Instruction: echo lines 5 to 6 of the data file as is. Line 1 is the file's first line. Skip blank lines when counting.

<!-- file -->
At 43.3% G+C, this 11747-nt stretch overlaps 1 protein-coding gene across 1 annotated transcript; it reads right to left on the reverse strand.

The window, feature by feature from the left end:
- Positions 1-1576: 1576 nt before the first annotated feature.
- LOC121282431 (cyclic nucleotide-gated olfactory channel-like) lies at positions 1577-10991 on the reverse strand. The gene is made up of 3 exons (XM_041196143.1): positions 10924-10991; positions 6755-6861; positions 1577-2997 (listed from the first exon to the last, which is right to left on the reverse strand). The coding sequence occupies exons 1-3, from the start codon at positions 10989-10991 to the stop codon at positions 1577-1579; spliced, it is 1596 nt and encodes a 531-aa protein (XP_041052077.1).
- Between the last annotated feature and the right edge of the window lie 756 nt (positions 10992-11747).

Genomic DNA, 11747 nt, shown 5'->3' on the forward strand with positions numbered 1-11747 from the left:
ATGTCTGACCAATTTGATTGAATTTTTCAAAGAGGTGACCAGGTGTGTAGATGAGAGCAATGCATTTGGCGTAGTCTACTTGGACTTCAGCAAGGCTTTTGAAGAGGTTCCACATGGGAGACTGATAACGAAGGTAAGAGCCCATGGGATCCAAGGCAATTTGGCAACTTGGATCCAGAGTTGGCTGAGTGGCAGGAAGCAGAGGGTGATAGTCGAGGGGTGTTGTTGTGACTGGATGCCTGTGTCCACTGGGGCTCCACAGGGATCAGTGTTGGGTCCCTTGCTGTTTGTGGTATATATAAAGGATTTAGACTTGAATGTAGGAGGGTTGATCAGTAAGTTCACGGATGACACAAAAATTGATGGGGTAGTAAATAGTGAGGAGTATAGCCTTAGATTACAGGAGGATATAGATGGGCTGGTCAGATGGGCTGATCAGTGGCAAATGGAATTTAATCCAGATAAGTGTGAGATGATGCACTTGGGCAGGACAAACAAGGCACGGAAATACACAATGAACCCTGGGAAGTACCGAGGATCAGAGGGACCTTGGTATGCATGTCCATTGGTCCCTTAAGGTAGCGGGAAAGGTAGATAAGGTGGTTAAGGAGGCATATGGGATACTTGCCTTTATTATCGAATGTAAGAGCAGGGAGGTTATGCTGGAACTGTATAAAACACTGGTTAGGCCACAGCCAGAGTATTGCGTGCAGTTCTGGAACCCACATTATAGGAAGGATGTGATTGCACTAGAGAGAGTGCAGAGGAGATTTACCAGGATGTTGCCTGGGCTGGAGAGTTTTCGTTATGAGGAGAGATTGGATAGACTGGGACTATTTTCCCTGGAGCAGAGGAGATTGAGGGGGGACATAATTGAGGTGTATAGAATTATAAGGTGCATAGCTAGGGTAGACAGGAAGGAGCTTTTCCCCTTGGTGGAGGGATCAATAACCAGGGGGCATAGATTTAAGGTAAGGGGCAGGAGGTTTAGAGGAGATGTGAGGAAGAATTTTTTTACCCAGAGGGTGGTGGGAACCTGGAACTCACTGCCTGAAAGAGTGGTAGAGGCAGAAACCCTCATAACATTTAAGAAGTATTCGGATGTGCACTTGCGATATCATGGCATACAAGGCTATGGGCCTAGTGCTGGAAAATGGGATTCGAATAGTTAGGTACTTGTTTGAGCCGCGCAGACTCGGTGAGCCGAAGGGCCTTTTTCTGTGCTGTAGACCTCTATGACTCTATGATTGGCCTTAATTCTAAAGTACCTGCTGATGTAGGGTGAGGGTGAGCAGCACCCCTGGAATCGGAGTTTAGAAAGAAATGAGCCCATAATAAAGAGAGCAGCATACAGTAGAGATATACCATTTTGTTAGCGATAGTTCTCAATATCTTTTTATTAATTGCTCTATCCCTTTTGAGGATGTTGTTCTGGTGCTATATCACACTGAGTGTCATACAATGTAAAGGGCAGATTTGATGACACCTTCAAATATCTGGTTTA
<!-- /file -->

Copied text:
- Between the last annotated feature and the right edge of the window lie 756 nt (positions 10992-11747).

Genomic DNA, 11747 nt, shown 5'->3' on the forward strand with positions numbered 1-11747 from the left: